Just pay shipping and handling

Happy New Year colleagues! I had an intention to write a note during the holidays. It just wasn’t happening! These last few weeks have been like a bobsled run – just steering, no brakes!

Between football and advertisements on television, it is inevitable to come across the “deals” that make television advertising so compelling.

I remain fascinated by my own gullibility. But even for me, it is unimaginable that such valuable appliances and cures can be made available for so many for so little. The best deals are doubled – just pay shipping and handling.

It’s almost impossible not to “call now,” but I have discovered a nagging feeling that wants me to think about why these deals can’t be as valuable as touted. I have tried to imagine all of the possible underlying motives of the pitch person. Can it be that they love us, their customers, so much that they are extending their heartfelt generosity? Do they donate all of their excess profits to charitable organizations that support our community?

I have become somewhat skeptical about deals.

The word “deal” has taken on a new and perhaps more sinister slant. It seems that every week or so, a deal is brokered across the world. Historically, the very best deals turned out to elevate the lives humans across whole countries. Our country engaged in a deal with Europe after the last world war that sought to rebuild the damaging effect of war and has had lasting positive effects.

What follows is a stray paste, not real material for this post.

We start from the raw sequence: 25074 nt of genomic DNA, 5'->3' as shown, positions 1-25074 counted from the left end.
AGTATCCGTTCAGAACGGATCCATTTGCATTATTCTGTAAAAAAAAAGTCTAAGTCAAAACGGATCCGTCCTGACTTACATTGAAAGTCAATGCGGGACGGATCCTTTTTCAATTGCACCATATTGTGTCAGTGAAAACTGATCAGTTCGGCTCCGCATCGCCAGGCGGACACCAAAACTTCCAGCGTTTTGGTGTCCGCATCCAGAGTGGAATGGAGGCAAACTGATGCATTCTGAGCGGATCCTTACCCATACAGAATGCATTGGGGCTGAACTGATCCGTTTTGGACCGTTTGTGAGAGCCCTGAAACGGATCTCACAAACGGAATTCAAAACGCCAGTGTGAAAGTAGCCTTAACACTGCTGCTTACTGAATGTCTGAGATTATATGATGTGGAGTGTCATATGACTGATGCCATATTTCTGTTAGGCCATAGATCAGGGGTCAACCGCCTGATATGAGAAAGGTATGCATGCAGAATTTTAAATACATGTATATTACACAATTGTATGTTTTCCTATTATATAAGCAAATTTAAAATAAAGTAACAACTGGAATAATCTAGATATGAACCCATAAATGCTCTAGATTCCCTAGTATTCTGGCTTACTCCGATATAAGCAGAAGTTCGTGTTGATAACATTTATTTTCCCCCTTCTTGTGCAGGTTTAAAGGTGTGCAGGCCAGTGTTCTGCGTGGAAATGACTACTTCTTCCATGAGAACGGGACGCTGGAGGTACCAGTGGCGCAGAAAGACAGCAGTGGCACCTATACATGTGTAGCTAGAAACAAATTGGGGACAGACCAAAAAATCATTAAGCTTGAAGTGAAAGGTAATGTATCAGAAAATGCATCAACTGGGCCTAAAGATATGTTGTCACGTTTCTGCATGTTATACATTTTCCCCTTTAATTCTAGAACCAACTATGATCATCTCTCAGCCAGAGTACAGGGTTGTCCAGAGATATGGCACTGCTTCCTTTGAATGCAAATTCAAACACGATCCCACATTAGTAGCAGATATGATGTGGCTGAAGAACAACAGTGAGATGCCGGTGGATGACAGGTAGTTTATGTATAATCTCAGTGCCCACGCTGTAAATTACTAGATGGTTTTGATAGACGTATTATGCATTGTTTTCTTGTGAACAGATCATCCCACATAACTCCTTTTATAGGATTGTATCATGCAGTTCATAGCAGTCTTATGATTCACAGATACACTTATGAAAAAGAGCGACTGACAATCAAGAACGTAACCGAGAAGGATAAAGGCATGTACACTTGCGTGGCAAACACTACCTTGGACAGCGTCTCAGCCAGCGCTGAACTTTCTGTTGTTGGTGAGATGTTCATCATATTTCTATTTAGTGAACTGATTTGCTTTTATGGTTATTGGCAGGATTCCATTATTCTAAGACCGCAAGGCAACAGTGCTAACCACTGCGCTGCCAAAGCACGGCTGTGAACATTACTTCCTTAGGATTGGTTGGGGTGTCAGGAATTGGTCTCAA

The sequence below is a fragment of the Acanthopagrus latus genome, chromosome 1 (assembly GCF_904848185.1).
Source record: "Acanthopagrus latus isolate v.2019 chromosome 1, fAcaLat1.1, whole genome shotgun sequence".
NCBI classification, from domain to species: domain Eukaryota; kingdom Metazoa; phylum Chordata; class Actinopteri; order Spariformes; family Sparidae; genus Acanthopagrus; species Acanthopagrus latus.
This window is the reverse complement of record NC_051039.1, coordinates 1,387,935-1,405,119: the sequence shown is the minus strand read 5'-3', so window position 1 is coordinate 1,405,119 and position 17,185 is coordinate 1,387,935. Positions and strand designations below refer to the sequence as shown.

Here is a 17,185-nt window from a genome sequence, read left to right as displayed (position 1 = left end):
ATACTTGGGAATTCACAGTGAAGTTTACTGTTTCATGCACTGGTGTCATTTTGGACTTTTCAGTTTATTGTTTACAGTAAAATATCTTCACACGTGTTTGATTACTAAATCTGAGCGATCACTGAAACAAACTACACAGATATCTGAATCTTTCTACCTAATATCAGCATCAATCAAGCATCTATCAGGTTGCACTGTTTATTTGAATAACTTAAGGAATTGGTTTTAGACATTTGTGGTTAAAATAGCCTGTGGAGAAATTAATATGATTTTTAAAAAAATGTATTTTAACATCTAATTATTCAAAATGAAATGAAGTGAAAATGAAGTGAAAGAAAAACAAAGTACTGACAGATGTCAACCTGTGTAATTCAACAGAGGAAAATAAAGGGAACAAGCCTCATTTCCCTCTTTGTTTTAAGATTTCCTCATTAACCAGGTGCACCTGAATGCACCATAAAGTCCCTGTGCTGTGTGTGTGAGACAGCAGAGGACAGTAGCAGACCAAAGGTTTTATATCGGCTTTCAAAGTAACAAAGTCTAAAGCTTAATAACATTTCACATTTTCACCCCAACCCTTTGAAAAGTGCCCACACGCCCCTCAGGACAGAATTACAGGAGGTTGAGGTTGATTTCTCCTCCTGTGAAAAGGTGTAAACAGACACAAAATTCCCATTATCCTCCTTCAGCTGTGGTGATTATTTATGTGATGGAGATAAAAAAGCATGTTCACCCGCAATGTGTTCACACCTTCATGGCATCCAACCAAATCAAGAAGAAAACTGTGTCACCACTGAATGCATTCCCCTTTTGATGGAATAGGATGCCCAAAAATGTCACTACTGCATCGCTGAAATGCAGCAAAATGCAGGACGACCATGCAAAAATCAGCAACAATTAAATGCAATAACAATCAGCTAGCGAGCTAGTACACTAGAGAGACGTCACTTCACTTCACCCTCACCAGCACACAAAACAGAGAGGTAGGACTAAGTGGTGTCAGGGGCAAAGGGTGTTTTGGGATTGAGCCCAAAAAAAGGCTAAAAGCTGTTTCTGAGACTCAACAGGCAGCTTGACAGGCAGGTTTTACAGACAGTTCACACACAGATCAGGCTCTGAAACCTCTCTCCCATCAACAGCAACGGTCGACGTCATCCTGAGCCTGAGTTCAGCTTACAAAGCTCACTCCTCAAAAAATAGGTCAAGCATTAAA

Many of these positive deals are preceded by the most thoughtful and magnanimous actions as can be imagined. These are the real deals – the ones that are created out of the purest of motives.

So, now we are discovering that there are other types of deals. These deals are embedded with an underlying catch. There may be subtle but intentional signs that of what appear to be intentional manipulative leverage. If the deal is driven by motives such as power and control, the outcome is likely to be dysfunctional.

“Real deals” seem to take place within a context of caring and compassion. Can one imagine making a deal with your children? Even when discipline and tough love are involved, due to the intention, the outcome is likely to be positive and rewarding.

As we face the New Year, I have resolved to work toward that very best of real deals that can be created in my personal and professional life. It is my intention to work against deals that are defined by a win-lose dynamic, no matter how compelling they may appear. I refuse to pay shipping and handling for two of the same gadget!

My new word to test my own intention is the word “optimal.”

That one word will suffice as my New Year’s resolution. How about yours?



One comment

  • I like the word “optimal” – may it define our work ethic and motives at BSOM in 2014.

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